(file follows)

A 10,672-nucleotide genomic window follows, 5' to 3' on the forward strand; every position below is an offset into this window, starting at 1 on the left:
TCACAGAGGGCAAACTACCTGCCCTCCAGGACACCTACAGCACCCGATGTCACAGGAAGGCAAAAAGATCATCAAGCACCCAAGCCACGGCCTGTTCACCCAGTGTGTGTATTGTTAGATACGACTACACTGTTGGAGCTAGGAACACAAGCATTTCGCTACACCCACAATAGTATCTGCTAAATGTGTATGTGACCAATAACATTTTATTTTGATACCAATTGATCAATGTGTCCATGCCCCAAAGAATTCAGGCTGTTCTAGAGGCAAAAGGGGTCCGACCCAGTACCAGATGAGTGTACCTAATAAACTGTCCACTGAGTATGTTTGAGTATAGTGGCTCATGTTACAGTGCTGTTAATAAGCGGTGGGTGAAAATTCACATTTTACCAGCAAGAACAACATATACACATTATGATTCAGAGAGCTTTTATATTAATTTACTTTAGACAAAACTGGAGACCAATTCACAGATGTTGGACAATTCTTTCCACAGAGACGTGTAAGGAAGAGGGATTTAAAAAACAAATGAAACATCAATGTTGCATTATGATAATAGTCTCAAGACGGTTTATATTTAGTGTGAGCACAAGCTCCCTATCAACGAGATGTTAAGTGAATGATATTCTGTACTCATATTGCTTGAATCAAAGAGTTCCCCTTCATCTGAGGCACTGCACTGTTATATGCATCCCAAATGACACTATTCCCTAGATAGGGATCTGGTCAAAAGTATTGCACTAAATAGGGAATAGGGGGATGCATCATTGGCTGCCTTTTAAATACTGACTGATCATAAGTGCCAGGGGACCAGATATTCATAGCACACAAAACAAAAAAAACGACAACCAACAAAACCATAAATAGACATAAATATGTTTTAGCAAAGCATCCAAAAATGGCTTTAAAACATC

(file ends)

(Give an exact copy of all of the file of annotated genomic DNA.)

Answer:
A 10,672-nucleotide genomic window follows, 5' to 3' on the forward strand; every position below is an offset into this window, starting at 1 on the left:
TCACAGAGGGCAAACTACCTGCCCTCCAGGACACCTACAGCACCCGATGTCACAGGAAGGCAAAAAGATCATCAAGCACCCAAGCCACGGCCTGTTCACCCAGTGTGTGTATTGTTAGATACGACTACACTGTTGGAGCTAGGAACACAAGCATTTCGCTACACCCACAATAGTATCTGCTAAATGTGTATGTGACCAATAACATTTTATTTTGATACCAATTGATCAATGTGTCCATGCCCCAAAGAATTCAGGCTGTTCTAGAGGCAAAAGGGGTCCGACCCAGTACCAGATGAGTGTACCTAATAAACTGTCCACTGAGTATGTTTGAGTATAGTGGCTCATGTTACAGTGCTGTTAATAAGCGGTGGGTGAAAATTCACATTTTACCAGCAAGAACAACATATACACATTATGATTCAGAGAGCTTTTATATTAATTTACTTTAGACAAAACTGGAGACCAATTCACAGATGTTGGACAATTCTTTCCACAGAGACGTGTAAGGAAGAGGGATTTAAAAAACAAATGAAACATCAATGTTGCATTATGATAATAGTCTCAAGACGGTTTATATTTAGTGTGAGCACAAGCTCCCTATCAACGAGATGTTAAGTGAATGATATTCTGTACTCATATTGCTTGAATCAAAGAGTTCCCCTTCATCTGAGGCACTGCACTGTTATATGCATCCCAAATGACACTATTCCCTAGATAGGGATCTGGTCAAAAGTATTGCACTAAATAGGGAATAGGGGGATGCATCATTGGCTGCCTTTTAAATACTGACTGATCATAAGTGCCAGGGGACCAGATATTCATAGCACACAAAACAAAAAAAACGACAACCAACAAAACCATAAATAGACATAAATATGTTTTAGCAAAGCATCCAAAAATGGCTTTAAAACATC